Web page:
Why we need more headlines of hope from Haiti alongside updates on disasters

The Compassion centre rebuilt in 2016 with para-seismic standards to stand up to future storms and earthquakes. While other buildings around it collapsed in the 14 August 2021 earthquake, the Compassion centre is still standing.(Photo: Compassion International)

Over the last few weeks, we've watched heartbreaking scenes coming out of Afghanistan. The images of desperate families fleeing the advance and then occupation of the Taliban. Most recently we looked on with horror as suicide bombers took the lives of over 100 people in Kabul. We follow a God of justice and compassion and feel His pain in the suffering we see.

The situation has understandably dominated the headlines. But as Afghanistan drives the news agenda, we risk forgetting about the rest of the world – stories of both suffering and overcoming that need to be told.

As the Vice President of the Latin America and Caribbean Region for the international child development charity Compassion, I have seen how the devastating earthquake that hit Haiti on 14 August has come and gone from the news cycle — faster than most people had time to register it had even taken place.

It's not that we want Haiti in the news headlines because of another disaster, but it's often critical in getting the necessary response and support we need as a nation. We're tired of Haiti being portrayed as a place of poverty and disaster. Instead, we would love to see headlines that bring to light even the smallest efforts of progress that will slowly help turn the country around. There are so many positive stories to share - stories of the Haitian people's resilience in the face of a crisis, and how the church is growing stronger and more responsive. We choose to keep moving, to fight, to find hope and help our fellow neighbours.

Valuable lessons have been learnt from the events of the 2010 earthquake that struck our capital, and my hometown, Port-au-Prince. Since then, foundations have been laid for Haiti to build a more sustainable future for its people.

It is usually the buildings, rather than the tremors and storms themselves, that take people's lives. People are afraid to go home; afraid to cook in their kitchens; afraid to sleep in their beds – that trauma can have a real impact on both the children and their caregivers.

I remember after the 2010 earthquake, our teams met with local church leaders to assess the situation, as they've done now. When they visited those impacted, one little girl raised her hand and said, "Please pray for my mom that she would stop crying." For a child to see someone they love and count on overwhelmed and distressed, it is just as traumatic for them as when the earth shook.

After the earthquake of 2010 and Hurricane Matthew in 2016, one of the most important things Compassion has done for the community is work with our local church partners to re-build homes, using para-seismic standards to stand up to future storms and earthquakes.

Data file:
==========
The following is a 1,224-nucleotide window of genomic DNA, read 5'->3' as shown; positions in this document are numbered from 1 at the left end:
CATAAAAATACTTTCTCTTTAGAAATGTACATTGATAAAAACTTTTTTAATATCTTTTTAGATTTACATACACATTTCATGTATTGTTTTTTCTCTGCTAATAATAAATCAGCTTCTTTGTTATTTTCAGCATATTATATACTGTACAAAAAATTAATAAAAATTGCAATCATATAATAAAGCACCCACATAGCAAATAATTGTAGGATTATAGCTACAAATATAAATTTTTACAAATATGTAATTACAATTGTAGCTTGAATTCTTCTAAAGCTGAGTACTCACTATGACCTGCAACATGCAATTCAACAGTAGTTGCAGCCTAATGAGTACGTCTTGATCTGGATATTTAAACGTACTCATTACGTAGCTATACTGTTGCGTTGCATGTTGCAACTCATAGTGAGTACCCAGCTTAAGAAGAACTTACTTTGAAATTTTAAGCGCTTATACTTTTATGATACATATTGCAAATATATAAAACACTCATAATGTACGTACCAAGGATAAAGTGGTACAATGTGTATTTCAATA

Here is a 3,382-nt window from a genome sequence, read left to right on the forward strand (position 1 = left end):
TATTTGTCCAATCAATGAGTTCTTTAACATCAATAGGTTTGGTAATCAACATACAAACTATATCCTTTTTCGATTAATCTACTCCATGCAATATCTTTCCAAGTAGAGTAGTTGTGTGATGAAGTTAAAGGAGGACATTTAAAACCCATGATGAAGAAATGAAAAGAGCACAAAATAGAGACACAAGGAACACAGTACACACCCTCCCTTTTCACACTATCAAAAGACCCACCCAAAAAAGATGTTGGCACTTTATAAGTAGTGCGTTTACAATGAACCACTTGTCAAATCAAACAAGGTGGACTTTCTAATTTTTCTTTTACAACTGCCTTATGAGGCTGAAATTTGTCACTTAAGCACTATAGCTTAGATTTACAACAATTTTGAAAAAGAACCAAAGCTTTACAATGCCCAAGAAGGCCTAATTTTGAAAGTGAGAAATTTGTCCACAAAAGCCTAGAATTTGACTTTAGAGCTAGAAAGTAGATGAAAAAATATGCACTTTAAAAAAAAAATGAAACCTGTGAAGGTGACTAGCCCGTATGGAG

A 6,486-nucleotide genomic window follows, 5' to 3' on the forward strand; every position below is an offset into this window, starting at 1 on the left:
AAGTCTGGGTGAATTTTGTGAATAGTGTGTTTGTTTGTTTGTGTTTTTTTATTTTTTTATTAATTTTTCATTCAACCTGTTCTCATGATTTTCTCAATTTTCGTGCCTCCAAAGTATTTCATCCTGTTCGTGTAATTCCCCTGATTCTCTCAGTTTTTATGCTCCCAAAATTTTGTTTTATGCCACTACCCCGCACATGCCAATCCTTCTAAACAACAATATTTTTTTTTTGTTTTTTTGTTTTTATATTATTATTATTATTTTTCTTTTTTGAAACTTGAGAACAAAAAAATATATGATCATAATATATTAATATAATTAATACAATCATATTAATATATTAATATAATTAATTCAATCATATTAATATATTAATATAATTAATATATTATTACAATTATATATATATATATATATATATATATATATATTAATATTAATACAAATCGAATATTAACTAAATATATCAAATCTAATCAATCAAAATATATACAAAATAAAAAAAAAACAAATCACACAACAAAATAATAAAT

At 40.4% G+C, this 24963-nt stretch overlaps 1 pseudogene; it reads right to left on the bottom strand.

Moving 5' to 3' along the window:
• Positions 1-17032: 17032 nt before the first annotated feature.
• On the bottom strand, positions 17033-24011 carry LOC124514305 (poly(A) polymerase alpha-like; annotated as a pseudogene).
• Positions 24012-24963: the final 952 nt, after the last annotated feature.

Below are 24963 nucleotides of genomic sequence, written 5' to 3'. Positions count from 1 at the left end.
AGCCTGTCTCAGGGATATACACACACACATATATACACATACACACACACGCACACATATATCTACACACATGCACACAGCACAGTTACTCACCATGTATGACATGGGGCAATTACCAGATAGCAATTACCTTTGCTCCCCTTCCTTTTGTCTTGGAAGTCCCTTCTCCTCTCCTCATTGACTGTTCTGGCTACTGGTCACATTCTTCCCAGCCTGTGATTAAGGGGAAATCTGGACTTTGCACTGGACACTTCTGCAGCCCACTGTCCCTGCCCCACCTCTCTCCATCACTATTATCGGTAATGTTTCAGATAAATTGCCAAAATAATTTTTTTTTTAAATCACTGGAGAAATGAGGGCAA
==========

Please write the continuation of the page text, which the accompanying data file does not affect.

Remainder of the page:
Edouard Lassegue(Photo: Compassion International)

When visiting a church in Torbeck, after Hurricane Matthew, we saw that a school had collapsed. We went in and rebuilt the classrooms which are now used for the children to gather as part of their Compassion development activities. In 2010, we relied on foreign engineers and technicians to build the schools that had been destroyed, because we had a hard time finding that competency in the country; but in 2016, we used the Haitian engineers who had learned from the expatriate engineers.

Fast forward five years; after this most recent earthquake, that same school building still stands. However, the church building we did not touch has crumbled. Buildings all around the school have disappeared. Those classrooms we rebuilt are still standing, and we praise God for the work that we were able to do.

Even so, we grieve for those we have lost. The earthquake took over 2,200 precious lives – each one a beloved child, grandchild, sibling, parent, grandparent or friend. Among them were 18 children supported by Compassion — their young lives, full of potential, cut devastatingly short; as well as another 70 lives of caregivers and siblings of children and families we work with through our local Haitian church partners.

Trauma and loss have been experienced by so many, yet I am always in awe of the resilience of our people.

Together we can make a difference and together we are indeed making a difference. To represent the people who are in pain and suffering and to do it in a way that is effective. We have the foundations for change, but we need support. I strongly believe that the church worldwide has an opportunity to come alongside fellow believers to bring about effective change and support. Helping with the immediate needs of children and families but also building on the foundations that have already been laid to protect families for the future.

Amid the despair around us, as Christians, we can be the arms and the feet of Jesus, we can make a difference in the lives of many. This, for me, is what gives me hope in the midst of tragedy.

To find out more how you can support Compassion's efforts to re-build for the future of the children and families impacted by the earthquake, go to compassionuk.org

Edouard Lassegue is the Vice President of the Latin America and Caribbean Region of Compassion International. He was born in Port-au-Prince, Haiti, and previously served as Compassion's Haiti country director for nearly 11 years.